Great Escape Podcast episode 23 - Kenyon Ziztka rethinking the American Dream


:- [Stuart] This is the Great Escape Podcast, episode 23.
- [Intro Announcer] We are go for liftoff in T minus 30. All systems are go.
- [Stuart] And today on the Great Escape podcast, I am talking to Kenyon Zitzka, who left a factory job and now has his dream job out on the ocean. Kenyon, welcome to the show. And tell us about that escape.
- [Kenyon] Well, thanks for havin' me, first off. And yeah, like you said, I recently, well, couple years ago I, you know, made a leap, moved from upstate New York down to Charleston, South Carolina to get back out to sea. I'm a military veteran, I just retired from the Navy as well. And you know, I was in upstate New York working that, you know, quote unquote American Dream job at a factory, you know, the place where you're supposed to put 20, 30 years in, get that retirement, then sail off into the distance. But, you know, workin' that job I found myself pretty miserable. I was drivin' one hour one way just to get to that job. My wife and I, we just had our daughter Piper, and I really, you know, that was a big wake up call, or the biggest wake up call. There were a couple other events before that that kinda, you know, really started awakening me to the other way to make a living, such as what you and I are doin' with our podcasts, and starting these alternative and multiple-income streams. So that's kind of, at very high level, my journey. I dunno where you wanna go from that, but happy to dive into any other aspect you wanna dive into.
- [Stuart] Well, I guess the first question is, what was it that really got you to the point where you knew that a change had to come. You hadn't yet necessarily worked out what it was, but how did you come to that realization, you know what, this has to change?
- [Kenyon] Yeah, well, it really started to change for me, I'd say back in, back up to when I graduated from engineering school. I did 10 years active duty in the military, then transitioned to the reserve side to pursue my engineering degree. And that first job that I obtained after I graduated engineering school moved us down to State College, Pennsylvania. And at the time, you know, my wife and I, we were doin' the, were tryin' to get pregnant. We had to have some fertility intervention procedures to get to that point. And while we were livin' down there, we unfortunately had a miscarriage. And at that time, I had fallen and broken my leg working around our home down there in Pennsylvania. And what that really woke me up to, I was fat, I was out of shape, I was, you know, just pluggin' along, just kinda moseying through life, not really, I kinda lost my flair and zest for life, I guess. I just wasn't as active as I used to be. And when I broke my leg at that time, and then my wife and I had that miscarriage, that really woke me up to like, hey, you know, we don't know how long we have, we don't, you know, tomorrow's not guaranteed. And that kinda got me in gear, at least on the physical fitness side. And that got me into some of these crucible-style fitness events, like GoRuck or Spartan Races, things like that. So that really got my physical fitness and health back going. And then through those events, I started to get into the personal development side, started reading books like Mark Divine. It really, you know, just starting to do a deep dive into those personal development books. I wasn't reading, so that led me to develop my mental side of myself. And that's really where it started and what's led me to be where I'm at today. Ultimately, getting into all that stuff kinda helped me craft a vision for myself and really narrow down what I want in my life and how I wanna live my life instead of just singing to society's tune and doing the things that we're told we should do or we ought to do. You know, like buy the big house with a big mortgage, go to school, get all the school loans, you know, get the white picket fence, two and a half kids, you know, the dog. That was kinda how I was livin' my life, and all those experiences kinda woke me up to help me decide what I want instead of, like I said, singing to society's tune there.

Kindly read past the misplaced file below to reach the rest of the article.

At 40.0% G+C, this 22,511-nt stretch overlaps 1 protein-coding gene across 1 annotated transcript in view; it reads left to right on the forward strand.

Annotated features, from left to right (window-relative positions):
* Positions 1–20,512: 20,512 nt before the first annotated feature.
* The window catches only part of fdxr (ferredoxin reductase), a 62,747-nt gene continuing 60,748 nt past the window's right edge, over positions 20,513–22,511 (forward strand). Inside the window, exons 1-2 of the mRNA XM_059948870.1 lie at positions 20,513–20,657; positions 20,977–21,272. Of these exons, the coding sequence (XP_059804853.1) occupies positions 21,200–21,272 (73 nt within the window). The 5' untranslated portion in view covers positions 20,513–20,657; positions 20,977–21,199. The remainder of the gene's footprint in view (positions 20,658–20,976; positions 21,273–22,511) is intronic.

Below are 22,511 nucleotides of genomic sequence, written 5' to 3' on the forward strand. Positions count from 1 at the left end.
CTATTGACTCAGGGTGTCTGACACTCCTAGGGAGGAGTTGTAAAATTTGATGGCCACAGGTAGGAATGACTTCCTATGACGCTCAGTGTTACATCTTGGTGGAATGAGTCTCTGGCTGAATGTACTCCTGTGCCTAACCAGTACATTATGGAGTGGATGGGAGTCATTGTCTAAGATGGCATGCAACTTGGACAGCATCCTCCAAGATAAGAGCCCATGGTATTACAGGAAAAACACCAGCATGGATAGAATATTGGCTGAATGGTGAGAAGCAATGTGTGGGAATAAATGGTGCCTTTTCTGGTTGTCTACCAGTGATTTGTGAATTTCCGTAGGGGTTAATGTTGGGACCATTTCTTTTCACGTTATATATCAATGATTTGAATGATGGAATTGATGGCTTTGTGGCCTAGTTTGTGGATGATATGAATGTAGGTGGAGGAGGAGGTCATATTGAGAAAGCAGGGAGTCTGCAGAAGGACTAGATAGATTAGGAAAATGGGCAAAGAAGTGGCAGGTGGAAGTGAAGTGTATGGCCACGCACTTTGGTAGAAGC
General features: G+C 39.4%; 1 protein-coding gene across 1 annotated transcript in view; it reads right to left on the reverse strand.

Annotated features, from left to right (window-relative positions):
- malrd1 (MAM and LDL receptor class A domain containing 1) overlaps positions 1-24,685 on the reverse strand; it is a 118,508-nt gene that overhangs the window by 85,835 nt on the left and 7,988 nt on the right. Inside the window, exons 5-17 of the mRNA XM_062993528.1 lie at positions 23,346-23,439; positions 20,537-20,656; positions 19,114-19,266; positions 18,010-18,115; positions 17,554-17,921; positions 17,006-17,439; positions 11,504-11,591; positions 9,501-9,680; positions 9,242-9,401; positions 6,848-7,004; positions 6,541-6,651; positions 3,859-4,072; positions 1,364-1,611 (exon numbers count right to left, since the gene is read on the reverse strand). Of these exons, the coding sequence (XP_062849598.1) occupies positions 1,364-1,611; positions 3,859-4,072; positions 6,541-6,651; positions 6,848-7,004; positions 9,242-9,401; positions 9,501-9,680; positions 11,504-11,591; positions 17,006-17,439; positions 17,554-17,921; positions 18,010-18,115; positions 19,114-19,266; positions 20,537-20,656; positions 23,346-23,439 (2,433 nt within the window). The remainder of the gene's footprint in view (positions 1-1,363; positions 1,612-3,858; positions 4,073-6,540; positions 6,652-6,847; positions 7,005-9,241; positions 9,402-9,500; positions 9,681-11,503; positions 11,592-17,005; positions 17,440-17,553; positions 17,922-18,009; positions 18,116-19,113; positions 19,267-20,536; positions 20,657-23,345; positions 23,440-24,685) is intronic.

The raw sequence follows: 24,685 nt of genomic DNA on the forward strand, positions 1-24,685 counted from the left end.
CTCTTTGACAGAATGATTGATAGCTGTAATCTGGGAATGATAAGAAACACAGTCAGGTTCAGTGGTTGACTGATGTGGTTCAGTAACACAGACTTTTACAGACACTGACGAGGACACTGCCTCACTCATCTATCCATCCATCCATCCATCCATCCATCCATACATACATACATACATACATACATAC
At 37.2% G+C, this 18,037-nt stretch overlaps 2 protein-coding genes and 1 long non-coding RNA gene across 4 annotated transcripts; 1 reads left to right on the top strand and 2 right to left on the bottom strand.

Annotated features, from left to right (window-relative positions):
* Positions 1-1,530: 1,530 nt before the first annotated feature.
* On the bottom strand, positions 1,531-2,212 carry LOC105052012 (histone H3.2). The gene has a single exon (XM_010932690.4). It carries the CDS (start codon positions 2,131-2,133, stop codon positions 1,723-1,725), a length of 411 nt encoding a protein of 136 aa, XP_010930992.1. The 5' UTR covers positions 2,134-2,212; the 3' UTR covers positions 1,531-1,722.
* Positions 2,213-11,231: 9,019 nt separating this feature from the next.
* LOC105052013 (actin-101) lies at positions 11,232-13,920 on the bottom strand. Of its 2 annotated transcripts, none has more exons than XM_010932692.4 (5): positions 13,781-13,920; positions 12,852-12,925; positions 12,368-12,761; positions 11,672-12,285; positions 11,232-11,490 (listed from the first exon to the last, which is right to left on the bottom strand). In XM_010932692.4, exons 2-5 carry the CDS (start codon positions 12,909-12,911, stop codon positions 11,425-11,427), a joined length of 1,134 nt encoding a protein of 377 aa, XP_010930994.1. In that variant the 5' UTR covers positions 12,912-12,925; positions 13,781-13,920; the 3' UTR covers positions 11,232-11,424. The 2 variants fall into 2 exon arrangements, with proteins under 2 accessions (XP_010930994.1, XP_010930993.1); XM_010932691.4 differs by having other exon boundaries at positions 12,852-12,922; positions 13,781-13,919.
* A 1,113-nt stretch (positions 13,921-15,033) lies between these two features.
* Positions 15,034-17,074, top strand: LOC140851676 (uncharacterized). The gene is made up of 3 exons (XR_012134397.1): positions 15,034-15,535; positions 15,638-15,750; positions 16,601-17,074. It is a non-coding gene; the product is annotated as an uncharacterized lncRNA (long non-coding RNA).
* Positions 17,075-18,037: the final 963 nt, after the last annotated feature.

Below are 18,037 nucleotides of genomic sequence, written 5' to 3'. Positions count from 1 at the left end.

- [Stuart] Yeah, and that's a really common story that I hear, that you've kind of gone into expectations of society or parents or peer group, and realize that that isn't where you really need to be for you. And was there a moment where you suddenly, or perhaps over a period of time, you knew that change had to happen? Was there a light bulb moment where you realized, actually, I can do this, I can make this change, it is possible for me to be successful here?